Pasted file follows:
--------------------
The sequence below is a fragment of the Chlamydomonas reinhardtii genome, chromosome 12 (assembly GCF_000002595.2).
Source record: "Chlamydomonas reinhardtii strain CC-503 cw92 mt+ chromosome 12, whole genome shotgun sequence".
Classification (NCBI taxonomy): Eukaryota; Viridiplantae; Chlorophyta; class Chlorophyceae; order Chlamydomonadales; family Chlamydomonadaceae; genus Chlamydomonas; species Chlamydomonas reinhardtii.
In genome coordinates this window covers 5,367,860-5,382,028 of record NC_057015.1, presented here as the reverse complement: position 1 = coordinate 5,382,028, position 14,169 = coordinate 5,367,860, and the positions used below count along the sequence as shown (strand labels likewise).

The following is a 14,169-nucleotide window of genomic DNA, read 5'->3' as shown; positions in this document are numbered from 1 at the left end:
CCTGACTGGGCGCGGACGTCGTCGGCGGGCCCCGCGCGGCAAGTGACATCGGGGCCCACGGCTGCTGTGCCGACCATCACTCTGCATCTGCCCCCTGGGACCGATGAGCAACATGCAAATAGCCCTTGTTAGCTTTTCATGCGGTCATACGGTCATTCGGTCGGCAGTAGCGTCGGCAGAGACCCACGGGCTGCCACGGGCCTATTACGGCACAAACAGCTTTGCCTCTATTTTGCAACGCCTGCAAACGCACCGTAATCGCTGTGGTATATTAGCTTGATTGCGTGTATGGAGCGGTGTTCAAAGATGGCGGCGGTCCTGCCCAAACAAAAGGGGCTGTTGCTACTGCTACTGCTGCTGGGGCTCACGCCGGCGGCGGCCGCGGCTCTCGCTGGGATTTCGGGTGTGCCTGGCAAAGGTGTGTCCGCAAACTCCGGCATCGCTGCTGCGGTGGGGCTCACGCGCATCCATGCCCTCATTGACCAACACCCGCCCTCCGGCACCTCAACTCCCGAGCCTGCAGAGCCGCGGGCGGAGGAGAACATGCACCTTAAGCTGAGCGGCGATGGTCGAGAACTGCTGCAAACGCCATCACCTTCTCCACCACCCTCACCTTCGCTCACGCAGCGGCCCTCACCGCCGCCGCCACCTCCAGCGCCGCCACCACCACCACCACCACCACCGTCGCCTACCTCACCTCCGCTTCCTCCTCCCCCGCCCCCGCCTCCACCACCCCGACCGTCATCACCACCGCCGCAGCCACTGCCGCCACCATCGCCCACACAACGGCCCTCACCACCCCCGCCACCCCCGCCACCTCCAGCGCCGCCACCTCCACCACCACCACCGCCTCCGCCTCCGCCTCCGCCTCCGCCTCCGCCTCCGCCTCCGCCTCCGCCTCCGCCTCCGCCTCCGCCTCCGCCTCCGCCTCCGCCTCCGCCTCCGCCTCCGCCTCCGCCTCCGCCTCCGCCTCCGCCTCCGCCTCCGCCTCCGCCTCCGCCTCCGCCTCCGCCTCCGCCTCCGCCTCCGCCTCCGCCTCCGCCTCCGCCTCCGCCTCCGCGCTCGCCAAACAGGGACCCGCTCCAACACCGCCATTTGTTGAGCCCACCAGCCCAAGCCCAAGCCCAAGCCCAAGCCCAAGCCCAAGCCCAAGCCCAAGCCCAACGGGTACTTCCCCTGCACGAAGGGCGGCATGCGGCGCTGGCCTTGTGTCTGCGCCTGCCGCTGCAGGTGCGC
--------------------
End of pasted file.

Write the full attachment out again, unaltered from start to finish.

The sequence below is a fragment of the Chlamydomonas reinhardtii genome, chromosome 12 (assembly GCF_000002595.2).
Source record: "Chlamydomonas reinhardtii strain CC-503 cw92 mt+ chromosome 12, whole genome shotgun sequence".
Classification (NCBI taxonomy): Eukaryota; Viridiplantae; Chlorophyta; class Chlorophyceae; order Chlamydomonadales; family Chlamydomonadaceae; genus Chlamydomonas; species Chlamydomonas reinhardtii.
In genome coordinates this window covers 5,367,860-5,382,028 of record NC_057015.1, presented here as the reverse complement: position 1 = coordinate 5,382,028, position 14,169 = coordinate 5,367,860, and the positions used below count along the sequence as shown (strand labels likewise).

The following is a 14,169-nucleotide window of genomic DNA, read 5'->3' as shown; positions in this document are numbered from 1 at the left end:
CCTGACTGGGCGCGGACGTCGTCGGCGGGCCCCGCGCGGCAAGTGACATCGGGGCCCACGGCTGCTGTGCCGACCATCACTCTGCATCTGCCCCCTGGGACCGATGAGCAACATGCAAATAGCCCTTGTTAGCTTTTCATGCGGTCATACGGTCATTCGGTCGGCAGTAGCGTCGGCAGAGACCCACGGGCTGCCACGGGCCTATTACGGCACAAACAGCTTTGCCTCTATTTTGCAACGCCTGCAAACGCACCGTAATCGCTGTGGTATATTAGCTTGATTGCGTGTATGGAGCGGTGTTCAAAGATGGCGGCGGTCCTGCCCAAACAAAAGGGGCTGTTGCTACTGCTACTGCTGCTGGGGCTCACGCCGGCGGCGGCCGCGGCTCTCGCTGGGATTTCGGGTGTGCCTGGCAAAGGTGTGTCCGCAAACTCCGGCATCGCTGCTGCGGTGGGGCTCACGCGCATCCATGCCCTCATTGACCAACACCCGCCCTCCGGCACCTCAACTCCCGAGCCTGCAGAGCCGCGGGCGGAGGAGAACATGCACCTTAAGCTGAGCGGCGATGGTCGAGAACTGCTGCAAACGCCATCACCTTCTCCACCACCCTCACCTTCGCTCACGCAGCGGCCCTCACCGCCGCCGCCACCTCCAGCGCCGCCACCACCACCACCACCACCACCGTCGCCTACCTCACCTCCGCTTCCTCCTCCCCCGCCCCCGCCTCCACCACCCCGACCGTCATCACCACCGCCGCAGCCACTGCCGCCACCATCGCCCACACAACGGCCCTCACCACCCCCGCCACCCCCGCCACCTCCAGCGCCGCCACCTCCACCACCACCACCGCCTCCGCCTCCGCCTCCGCCTCCGCCTCCGCCTCCGCCTCCGCCTCCGCCTCCGCCTCCGCCTCCGCCTCCGCCTCCGCCTCCGCCTCCGCCTCCGCCTCCGCCTCCGCCTCCGCCTCCGCCTCCGCCTCCGCCTCCGCCTCCGCCTCCGCCTCCGCCTCCGCCTCCGCCTCCGCCTCCGCCTCCGCCTCCGCCTCCGCCTCCGCCTCCGCGCTCGCCAAACAGGGACCCGCTCCAACACCGCCATTTGTTGAGCCCACCAGCCCAAGCCCAAGCCCAAGCCCAAGCCCAAGCCCAAGCCCAAGCCCAAGCCCAACGGGTACTTCCCCTGCACGAAGGGCGGCATGCGGCGCTGGCCTTGTGTCTGCGCCTGCCGCTGCAGGTGCGC